A terrific and wry letter on jury service–federal trial lawyers and federal trial judges take note!

One of the unexpected joys of writing this blog is the correspondence I receive from smart (and funny) lay persons who have have served as jurors or who  have been called to jury service.  In this post, I reprint, with the writer’s permission, an insightful and wry account from one such person, who also happens to be a good writer.

The only significant edits I have made is to redact the names of the writer and his son, and I do so because the writer’s son (a brilliant kid who just graduated from the University of Chicago law school) is beginning a federal district court clerkship this summer.  Because some federal judges would prefer that their clerks remain totally anonymous, I thought it best that I redact names.

With that by way introduction, here is an e-mail (really a letter) on jury service that every federal trial lawyer and every federal trial judge ought to read with care.

Dear Judge RGK,

Executive Summary: Even the most rote and routine parts of a trial can seem confusing and out of place to jurors who have never seen a real trial. Help these jurors to put questions/answers into a context.

I’ve been reading for a couple of months. I somehow found your blog via my son who is graduating from law school this June.

Your article* about how you handle jurors impressed me as every time I’ve been called, it’s like being cattle herded through airport security, with the occasional, and too well practiced, “Thank you for your service.” Is that the judicial version of “Have a nice day.”?

The case was a simple drug possession case. The defendant ran a red light. Patrol cop pulled him over. The cop saw a gun in the car, then searched the defendant and found drugs.

At the trial, the first witness was the patrol officer. The D.A. established the officer as an on duty police office, then went into this line of questioning.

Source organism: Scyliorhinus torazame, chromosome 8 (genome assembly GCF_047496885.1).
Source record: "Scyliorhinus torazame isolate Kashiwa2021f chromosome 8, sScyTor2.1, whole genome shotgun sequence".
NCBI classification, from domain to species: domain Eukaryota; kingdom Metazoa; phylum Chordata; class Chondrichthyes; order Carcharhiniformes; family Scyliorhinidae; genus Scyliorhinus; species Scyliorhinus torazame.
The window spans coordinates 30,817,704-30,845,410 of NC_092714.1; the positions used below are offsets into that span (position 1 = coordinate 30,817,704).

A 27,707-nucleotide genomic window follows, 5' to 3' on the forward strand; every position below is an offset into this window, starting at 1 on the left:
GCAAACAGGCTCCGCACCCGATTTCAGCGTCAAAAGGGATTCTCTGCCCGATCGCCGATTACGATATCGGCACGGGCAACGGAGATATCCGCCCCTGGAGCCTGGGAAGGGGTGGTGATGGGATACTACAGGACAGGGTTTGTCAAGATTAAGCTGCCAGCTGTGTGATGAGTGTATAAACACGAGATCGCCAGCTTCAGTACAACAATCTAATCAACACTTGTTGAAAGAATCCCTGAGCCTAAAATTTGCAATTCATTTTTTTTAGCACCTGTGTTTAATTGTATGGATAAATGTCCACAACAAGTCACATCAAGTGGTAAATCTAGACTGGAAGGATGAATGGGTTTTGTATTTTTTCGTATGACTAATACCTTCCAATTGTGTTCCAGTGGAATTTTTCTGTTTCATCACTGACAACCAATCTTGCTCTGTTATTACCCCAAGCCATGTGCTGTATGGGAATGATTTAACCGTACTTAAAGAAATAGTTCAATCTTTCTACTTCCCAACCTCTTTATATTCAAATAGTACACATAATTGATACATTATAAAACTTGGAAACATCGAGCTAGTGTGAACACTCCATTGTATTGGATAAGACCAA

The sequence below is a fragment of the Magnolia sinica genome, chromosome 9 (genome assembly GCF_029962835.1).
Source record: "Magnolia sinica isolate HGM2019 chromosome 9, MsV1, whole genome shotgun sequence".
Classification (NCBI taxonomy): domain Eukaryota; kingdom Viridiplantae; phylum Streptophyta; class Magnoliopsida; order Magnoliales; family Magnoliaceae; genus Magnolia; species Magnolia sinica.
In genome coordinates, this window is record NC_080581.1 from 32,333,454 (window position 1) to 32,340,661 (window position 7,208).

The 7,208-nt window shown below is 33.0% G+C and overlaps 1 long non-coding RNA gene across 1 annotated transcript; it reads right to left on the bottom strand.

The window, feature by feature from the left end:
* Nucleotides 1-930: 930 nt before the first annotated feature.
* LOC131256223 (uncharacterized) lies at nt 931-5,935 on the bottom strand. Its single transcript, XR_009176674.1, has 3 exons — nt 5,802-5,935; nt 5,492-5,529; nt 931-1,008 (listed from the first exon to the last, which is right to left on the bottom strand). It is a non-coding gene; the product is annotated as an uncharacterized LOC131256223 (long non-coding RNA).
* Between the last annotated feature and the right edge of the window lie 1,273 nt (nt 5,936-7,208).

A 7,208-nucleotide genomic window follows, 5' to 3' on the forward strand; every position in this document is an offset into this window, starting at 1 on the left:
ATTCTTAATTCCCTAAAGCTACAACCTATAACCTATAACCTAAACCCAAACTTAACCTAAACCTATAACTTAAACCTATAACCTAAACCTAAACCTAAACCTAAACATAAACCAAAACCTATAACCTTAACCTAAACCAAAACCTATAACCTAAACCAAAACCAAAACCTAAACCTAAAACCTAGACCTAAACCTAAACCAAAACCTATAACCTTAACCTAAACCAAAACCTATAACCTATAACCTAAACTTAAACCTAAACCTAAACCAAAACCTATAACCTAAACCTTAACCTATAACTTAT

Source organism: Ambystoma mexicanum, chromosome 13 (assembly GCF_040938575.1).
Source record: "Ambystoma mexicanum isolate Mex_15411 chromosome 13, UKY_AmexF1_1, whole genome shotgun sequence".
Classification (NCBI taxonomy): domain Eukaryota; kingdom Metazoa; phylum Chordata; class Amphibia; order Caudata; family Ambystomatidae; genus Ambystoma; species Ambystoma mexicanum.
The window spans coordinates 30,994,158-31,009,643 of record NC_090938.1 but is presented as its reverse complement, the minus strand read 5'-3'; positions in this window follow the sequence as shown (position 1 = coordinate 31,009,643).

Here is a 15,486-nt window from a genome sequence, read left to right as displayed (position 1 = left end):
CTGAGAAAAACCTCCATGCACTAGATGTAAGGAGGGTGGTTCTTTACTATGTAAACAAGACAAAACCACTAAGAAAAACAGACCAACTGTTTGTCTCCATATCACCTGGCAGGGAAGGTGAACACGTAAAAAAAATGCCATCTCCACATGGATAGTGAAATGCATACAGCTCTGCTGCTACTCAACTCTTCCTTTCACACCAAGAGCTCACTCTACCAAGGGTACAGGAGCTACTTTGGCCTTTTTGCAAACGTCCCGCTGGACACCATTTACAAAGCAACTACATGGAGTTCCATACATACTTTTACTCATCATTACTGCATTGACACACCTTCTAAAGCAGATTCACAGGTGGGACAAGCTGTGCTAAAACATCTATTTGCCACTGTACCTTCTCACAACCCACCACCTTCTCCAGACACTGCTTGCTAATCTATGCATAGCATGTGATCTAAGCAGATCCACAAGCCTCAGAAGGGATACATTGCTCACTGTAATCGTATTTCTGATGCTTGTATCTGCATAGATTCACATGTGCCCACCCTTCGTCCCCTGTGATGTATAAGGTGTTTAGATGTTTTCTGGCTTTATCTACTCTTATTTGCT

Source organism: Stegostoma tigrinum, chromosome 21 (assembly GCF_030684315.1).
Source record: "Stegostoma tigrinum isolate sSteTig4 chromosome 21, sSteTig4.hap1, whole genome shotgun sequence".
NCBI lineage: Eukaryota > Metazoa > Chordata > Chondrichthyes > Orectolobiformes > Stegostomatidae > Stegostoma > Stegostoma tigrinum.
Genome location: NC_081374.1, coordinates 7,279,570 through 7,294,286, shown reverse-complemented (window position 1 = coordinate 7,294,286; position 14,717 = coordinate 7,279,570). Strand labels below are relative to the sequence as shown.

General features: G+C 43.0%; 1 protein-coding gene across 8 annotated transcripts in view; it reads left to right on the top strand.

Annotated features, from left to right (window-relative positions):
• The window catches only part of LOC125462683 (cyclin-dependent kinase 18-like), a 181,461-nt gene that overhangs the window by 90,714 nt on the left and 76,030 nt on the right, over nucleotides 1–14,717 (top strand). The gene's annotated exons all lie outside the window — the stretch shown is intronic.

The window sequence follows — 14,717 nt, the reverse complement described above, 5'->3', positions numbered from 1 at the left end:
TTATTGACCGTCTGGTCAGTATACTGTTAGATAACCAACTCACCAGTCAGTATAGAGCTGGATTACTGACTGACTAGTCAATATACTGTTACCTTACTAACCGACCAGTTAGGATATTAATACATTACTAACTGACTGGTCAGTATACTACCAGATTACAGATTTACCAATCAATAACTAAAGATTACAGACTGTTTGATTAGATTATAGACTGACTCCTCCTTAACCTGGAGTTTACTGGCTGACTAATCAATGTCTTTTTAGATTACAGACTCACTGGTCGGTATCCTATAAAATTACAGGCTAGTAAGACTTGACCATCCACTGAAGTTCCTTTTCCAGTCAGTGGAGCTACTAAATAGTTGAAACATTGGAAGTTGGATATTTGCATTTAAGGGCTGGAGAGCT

“You stopped the car at the intersection of Broadway and Dobson?”
“Is that intersection in the City of Mesa?”
“Is that intersection in the County of Maricopa?”
“Is that intersection in the State of Arizona?”

The D.A. then moved on to a different line of questioning, but I was asking myself what were those questions about. I must admit I ignored the proceedings for a few minutes until it finally dawned on me the D.A. was establishing the jurisdiction. Establishing the jurisdiction is probably a routine part of every trial, but for me, a virgin juror, the questions seemed almost random.

What I wanted to say to the D.A. was tell me what the questions are all about so I can put them into context. Where are you headed? What are the following questions supposed to answer.

Thanks for your columns. Your thoughts on the legal system will help me understand where my son is headed. He will be clerking for a Federal District Judge in Sacramento starting in September. Know any Circuit Court judges who need a clerk in Sept. 2015? Sorry just being a pushy father.

. . .

If you’re busy, stop reading here. The following was my rant to my son about my prior visit to the court house.

Not Getting Selected

21 prospective jurors sat scattered behind 8 long tables facing a lectern flanked by the U.S. and the Arizona state flag. Nothing was being shared among the strangers. Simple uncomfortable quiet conquered any innate friendliness.

The jury wrangler, Lisa, opened with a joke about her inability to make coffee, “So if your drink it and it’s terrible, I warned you.” Only, a few laughs followed. Her general overview of the forms to fill out, location of the bath rooms, and admonishments to not wander the halls filled the room but created little interest. Heads looked around and counts were quickly assessed when Lisa said only 7 jurors would be impaneled that day. The few prospects that survived high school math got the exact probability of being selected but everyone had hope of not being impaneled. As if on cue, the presiding judge entered as Lisa completed her performance.